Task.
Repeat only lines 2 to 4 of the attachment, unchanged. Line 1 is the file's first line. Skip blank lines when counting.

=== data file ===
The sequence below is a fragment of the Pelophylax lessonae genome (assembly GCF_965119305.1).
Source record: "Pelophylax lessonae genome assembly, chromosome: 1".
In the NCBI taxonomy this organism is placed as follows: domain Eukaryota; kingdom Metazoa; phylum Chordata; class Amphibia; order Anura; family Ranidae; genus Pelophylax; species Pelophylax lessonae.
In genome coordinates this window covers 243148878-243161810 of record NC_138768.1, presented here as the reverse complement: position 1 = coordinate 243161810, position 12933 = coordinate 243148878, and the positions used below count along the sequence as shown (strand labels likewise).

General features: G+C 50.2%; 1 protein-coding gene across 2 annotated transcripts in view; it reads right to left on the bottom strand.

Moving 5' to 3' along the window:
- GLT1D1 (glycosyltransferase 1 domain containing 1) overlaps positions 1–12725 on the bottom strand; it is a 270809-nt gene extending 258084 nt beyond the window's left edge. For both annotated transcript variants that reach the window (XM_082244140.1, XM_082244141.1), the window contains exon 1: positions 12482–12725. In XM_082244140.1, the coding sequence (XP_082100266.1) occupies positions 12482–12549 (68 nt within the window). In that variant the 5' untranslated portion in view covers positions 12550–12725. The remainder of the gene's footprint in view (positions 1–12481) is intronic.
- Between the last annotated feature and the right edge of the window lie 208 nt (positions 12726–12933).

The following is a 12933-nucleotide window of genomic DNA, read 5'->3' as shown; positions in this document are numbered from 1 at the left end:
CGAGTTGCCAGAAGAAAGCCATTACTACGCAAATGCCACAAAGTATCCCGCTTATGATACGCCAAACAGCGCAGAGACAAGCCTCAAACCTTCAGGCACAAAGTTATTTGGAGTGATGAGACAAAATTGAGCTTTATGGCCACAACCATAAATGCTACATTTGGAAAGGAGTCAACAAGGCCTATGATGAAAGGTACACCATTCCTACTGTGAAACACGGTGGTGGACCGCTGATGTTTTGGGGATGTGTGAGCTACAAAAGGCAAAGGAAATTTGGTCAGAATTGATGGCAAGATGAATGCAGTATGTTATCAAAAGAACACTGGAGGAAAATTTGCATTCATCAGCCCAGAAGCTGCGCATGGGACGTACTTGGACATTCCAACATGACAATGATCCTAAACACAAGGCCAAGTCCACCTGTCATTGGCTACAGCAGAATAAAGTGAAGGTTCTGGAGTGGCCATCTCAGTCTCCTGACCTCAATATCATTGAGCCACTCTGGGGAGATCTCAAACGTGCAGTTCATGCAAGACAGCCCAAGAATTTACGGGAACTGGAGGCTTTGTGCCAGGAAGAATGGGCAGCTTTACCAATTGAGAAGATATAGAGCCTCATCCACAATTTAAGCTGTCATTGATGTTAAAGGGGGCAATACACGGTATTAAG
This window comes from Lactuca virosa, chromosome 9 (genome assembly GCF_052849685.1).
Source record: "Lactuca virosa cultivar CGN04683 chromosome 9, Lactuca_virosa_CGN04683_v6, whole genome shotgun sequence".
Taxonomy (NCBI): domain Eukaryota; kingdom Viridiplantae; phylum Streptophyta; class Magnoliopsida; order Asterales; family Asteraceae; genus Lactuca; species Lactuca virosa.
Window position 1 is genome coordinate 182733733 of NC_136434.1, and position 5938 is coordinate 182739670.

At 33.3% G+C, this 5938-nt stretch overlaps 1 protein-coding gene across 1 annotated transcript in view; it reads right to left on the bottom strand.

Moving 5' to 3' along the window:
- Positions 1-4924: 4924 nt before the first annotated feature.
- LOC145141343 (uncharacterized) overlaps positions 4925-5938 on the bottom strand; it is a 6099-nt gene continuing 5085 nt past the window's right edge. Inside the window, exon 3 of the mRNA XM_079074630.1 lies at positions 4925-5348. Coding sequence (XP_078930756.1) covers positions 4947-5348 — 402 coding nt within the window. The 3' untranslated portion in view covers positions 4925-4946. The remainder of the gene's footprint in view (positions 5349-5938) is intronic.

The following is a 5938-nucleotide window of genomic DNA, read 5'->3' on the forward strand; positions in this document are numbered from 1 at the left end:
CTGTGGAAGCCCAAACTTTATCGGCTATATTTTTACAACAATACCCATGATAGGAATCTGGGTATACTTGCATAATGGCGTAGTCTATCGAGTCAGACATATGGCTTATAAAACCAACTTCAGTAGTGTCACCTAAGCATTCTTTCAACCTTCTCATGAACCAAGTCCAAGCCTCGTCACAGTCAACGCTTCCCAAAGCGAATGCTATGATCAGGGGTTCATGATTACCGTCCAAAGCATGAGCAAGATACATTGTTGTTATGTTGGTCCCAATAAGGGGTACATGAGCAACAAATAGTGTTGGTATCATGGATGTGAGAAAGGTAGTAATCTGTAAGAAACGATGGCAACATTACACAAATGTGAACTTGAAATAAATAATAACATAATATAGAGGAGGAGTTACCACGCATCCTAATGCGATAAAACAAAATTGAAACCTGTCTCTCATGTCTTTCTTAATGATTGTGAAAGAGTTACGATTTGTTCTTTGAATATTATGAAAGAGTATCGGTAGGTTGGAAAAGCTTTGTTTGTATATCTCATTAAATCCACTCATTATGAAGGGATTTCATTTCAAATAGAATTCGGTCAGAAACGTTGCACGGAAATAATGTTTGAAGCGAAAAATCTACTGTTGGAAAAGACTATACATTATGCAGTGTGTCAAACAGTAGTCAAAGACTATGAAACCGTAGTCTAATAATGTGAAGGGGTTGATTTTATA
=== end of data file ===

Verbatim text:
Source record: "Pelophylax lessonae genome assembly, chromosome: 1".
In the NCBI taxonomy this organism is placed as follows: domain Eukaryota; kingdom Metazoa; phylum Chordata; class Amphibia; order Anura; family Ranidae; genus Pelophylax; species Pelophylax lessonae.
In genome coordinates this window covers 243148878-243161810 of record NC_138768.1, presented here as the reverse complement: position 1 = coordinate 243161810, position 12933 = coordinate 243148878, and the positions used below count along the sequence as shown (strand labels likewise).